Here are a few items of software that might be of interest to BBC Master 512 owners. From this page can be accessed:
The BBC Master 512 was distributed with four (5¼") disks of software, and it cannot be used without at least the first disk of the set – the DOS-Plus Boot Disk.
If the disks are missing or corrupted, then they are slightly awkward to re-create. Click here for instructions and resources to rebuild them.
Co-Processor Filing System (CPFS) – This enables the co-processor memory of the Master 512 to be used as a large RAM-disk while the BBC Computer is in native mode. (Note: This program was originally produced as an EPROM which would not work if copied into Sideways RAM. The version here will work in Sideways RAM.) The source files are included in the archive for anyone interested.
Millennium Bug Fix – The Master 512, at least when it has a genuine Master host with a battery-backed clock, does not read the date correctly on system boot. This fixes the problem.
PC Compatibility Enhancer (PCCE) – There are a number of reasons why certain PC programs will not run on the Master 512, even though (going by the amount of memory, the DOS version, etc) they ought to work. Some of these are due to faults or omissions in DOS-Plus. PCCE sorts out a number of these, and allows several programs to run that would otherwise fail on the machine.
Master 512 Mouse Driver – The Master 512 is supplied with a mouse, but with no mouse driver other than the one integral to GEM. Here is a standard MS-compatible mouse driver for the machine. The source files are included in the archive. (Note: With the default settings the mouse feels a bit sluggish by modern standards. It felt quite normal at the time the program was written. Using it with a setting of about S=160 makes it feel rather more like a modern mouse.)
Command-Line Mouse Driver – A different way of using the mouse enabling it in many programs that do not normally cater for it (and indeed at the DOS command-line). Causes movement of the mouse to simulate pressing "arrow" keys, and the mouse buttons can be assigned to other keys.
Master 512 BBC Basic – A special version of BBC Basic written for the Master 512, allowing all the facilities of the BBC Computer host to be used by the co-processor.
Intercom – A command-line processor for the Master 512. Allows recall and editing of command-line entries. (It works very like the DOSKEY program that forms part of MS-DOS from Version 5.)
Ramdisc and Utilities – A replacement for the supplied MEMDISK program. This one does not have the 90kb overhead, it can be assigned to another drive letter than M:, and it can be removed without rebooting the machine. It can also be located in the upper memory area of an expanded (1Mb) Master 512, and in this case it takes up no standard memory. Also included is a utility for reassigning any drive letters.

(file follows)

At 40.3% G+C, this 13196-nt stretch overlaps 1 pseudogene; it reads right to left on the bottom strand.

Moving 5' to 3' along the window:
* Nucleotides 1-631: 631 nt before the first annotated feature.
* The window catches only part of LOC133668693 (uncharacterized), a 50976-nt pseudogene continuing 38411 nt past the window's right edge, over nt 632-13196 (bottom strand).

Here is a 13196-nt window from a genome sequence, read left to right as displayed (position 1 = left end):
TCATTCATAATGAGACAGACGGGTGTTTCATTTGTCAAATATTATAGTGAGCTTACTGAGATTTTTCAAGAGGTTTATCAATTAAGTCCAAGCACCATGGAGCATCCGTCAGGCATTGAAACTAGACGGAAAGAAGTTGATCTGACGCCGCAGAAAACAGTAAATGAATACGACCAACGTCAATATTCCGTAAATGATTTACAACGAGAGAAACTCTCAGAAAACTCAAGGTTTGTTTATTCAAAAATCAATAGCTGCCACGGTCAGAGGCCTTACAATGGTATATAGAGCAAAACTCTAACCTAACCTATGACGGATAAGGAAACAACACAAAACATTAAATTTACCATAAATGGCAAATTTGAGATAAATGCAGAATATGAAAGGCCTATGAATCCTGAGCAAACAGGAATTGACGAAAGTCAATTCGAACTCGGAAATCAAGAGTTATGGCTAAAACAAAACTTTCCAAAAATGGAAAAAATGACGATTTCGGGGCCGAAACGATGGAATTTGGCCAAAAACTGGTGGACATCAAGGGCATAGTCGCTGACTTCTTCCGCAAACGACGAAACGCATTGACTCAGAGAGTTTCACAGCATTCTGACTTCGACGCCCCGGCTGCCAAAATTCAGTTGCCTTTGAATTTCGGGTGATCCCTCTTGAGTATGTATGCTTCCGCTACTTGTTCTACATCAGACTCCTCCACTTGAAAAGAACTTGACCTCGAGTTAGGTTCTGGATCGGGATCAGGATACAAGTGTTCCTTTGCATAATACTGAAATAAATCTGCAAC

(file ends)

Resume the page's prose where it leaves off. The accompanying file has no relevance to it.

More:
Suprstar (and GoBBC) – Suprstar allows access to native BBC *-commands in a much easier to use and more flexible way than the supplied STAR utility. GoBBC is really an extension to Suprstar, allowing full use of the native BBC Computer from within the Master 512, and then returning to the 512 from where you left off.
Fix EXE – A different way of handling the "need to reload COMMAND.COM" bug.
Fast-boot – A program that will allow much faster booting of the Master 512 from floppy disk. (This is a ROM image that really needs to be blown into an EPROM to be any use.)
The supplied version of GEM (on the system disks) is Version 2. The Master 512 will run Version 3, and some programs require it. Click here for instructions and resources.
The idea of the Master 512 was always that it would run PC software, but in practice not all PC software that ought to work in fact does. The programs in this list have been tried out on the Master 512 and found to work. (In some cases it may be necessary to run PCCE or use some other trick to get them to function correctly.)
Please note that, although some of these programs are free and all of them are old, some may require a registration fee if they are to be used regularly.
Dabs Press issued two collections of shareware that worked on the Master 512. (Occasionally a small part of the program didn't function as it ought, but not enough to render it unusable.) Each collection was distributed on five 800kb disks, with a booklet, and there was an extra "Bonus Disk" included in the second set with some extra programs not mentioned in the booklet.
The programs that made up these collections are included here, each disk compressed as a zipped archive, or as two if the single file would be too big for a 360kb disk. They can be expanded back to the original disks by using PKUNZIP on the Master 512 with the "-d" option. (See below for the PKZIP package.)
Disk 1 (Word Processing): Mindreader, SpellCheck, Justify, Fogfind, Word Processing for Kids
Disk 2 (Other Business Programs): As Easy As ..., FloDraw
Disk 3 part 1 (Games 1): Bridge, Burger, Checkers, Entrap